Noticed how many celebs with great bodies say they do yoga and Pilates? They may be on to something. An Auburn University at Montgomery study found that key Pilates moves challenge abdominal muscles to a substantially greater degree than crunches do. Yoga is also a great option, says Gillian Clark, creator of Yoga Booty Ballet and co-owner of Swerve Studio in Los Angeles. For a flatter stomach, she recommends the Dolphin Plank Pose. Heres how to do it:
Start on your knees, placing your forearms on a mat in an inverted V shape, clasping your hands, and pushing into the floor with your wrists.
Walk feet back until your toes curl under to support torso in an elongated, lengthened posture. Set shoulders directly over elbows, bringing your torso parallel to the floor.
Press front of thighs toward ceiling, while firmly drawing tailbone toward heels. Work up to 3 sets: the first for 40 seconds; the next, 90 seconds; the third, 21/2 minutes.
How to walk it off
Planks and crunches are good for strengthening abdominal muscles. But unless you burn off the fat, your six-pack may be obscured. The simplest way to get rid of fat is by doing vigorous cardio workouts, like running and walking, says Cris Slentz, PhD, of Duke University.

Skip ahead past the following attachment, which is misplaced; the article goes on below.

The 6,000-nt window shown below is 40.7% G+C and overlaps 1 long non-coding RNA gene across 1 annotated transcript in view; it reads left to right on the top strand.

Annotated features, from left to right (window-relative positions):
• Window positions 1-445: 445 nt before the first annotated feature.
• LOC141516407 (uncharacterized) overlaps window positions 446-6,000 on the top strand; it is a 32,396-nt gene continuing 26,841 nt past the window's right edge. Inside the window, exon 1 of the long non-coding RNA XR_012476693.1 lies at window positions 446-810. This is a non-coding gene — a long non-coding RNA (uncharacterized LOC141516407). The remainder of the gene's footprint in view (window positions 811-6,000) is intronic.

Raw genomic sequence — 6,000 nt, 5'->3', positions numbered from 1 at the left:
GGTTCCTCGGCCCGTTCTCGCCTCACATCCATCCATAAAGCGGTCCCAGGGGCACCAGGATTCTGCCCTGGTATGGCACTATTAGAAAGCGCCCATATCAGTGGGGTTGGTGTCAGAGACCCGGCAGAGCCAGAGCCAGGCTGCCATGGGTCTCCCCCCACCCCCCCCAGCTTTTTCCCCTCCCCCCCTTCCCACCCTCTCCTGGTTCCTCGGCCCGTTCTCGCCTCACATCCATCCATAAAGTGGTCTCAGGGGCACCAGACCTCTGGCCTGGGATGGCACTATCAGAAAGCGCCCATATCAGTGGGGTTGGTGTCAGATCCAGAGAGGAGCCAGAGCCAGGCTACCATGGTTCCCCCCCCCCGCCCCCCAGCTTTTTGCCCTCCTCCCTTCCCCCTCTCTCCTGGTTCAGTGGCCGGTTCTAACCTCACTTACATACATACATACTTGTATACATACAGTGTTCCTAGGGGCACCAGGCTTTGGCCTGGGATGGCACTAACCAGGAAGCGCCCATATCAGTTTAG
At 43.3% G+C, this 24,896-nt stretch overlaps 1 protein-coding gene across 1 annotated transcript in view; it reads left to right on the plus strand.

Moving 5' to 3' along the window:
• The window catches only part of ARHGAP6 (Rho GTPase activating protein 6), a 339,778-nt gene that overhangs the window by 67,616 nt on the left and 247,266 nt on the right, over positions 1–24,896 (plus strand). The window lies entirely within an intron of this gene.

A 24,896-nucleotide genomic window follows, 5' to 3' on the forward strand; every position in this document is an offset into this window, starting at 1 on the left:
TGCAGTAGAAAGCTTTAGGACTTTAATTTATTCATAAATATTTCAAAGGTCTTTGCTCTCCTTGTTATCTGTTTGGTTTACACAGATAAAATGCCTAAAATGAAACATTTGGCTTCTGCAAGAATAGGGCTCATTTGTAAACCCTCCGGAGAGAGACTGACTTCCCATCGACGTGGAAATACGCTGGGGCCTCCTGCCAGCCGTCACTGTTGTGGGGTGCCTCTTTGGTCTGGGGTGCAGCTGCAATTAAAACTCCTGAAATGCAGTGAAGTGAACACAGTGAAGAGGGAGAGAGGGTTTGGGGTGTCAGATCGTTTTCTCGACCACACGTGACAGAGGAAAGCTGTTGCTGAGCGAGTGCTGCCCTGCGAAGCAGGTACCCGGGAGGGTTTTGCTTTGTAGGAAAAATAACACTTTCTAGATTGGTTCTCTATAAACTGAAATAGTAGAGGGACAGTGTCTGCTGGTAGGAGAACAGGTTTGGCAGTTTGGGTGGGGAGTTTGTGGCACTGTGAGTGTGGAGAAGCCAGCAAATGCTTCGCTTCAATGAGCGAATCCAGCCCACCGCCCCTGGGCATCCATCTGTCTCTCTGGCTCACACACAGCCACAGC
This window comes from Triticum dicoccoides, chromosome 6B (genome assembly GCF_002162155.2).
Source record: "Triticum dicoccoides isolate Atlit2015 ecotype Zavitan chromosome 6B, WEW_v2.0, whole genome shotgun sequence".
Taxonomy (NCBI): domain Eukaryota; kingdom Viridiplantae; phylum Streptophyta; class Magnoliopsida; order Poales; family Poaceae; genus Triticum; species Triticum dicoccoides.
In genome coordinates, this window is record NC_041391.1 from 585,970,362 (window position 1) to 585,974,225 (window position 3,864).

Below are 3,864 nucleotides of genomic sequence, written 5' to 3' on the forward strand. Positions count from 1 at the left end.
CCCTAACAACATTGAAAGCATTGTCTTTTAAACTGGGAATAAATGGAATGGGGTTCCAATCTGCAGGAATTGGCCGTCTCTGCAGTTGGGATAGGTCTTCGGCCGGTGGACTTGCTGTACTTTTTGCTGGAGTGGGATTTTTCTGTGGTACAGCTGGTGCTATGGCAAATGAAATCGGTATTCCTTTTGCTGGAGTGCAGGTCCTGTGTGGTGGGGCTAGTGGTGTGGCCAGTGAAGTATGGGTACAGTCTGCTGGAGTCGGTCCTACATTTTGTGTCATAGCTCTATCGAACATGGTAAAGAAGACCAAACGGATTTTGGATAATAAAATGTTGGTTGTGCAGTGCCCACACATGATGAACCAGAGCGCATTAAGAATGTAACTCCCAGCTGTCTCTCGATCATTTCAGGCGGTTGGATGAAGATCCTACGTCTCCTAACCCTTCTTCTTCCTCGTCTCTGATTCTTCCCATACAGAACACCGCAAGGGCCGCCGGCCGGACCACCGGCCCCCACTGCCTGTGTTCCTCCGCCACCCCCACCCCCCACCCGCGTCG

In a nine-month study, he found that subjects who stayed sedentary gained the most belly fat, had an 8.6 percent increase in visceral fat (the fat inside that surrounds vital organs), and put on two pounds. Those who did moderate exercise neither gained nor lost abdominal fat and dropped two pounds. And a group of participants who averaged 17 miles per week on the treadmill showed an average 7 percent decrease in ab fat and six-pound weight loss. “If you want to lower abdominal fat, you need to do vigorous cardio for 30 minutes or longer six days a week.” No time? Squeeze in a 15- to 20-minute walk before and after work, plus a long walk on Saturday or Sunday.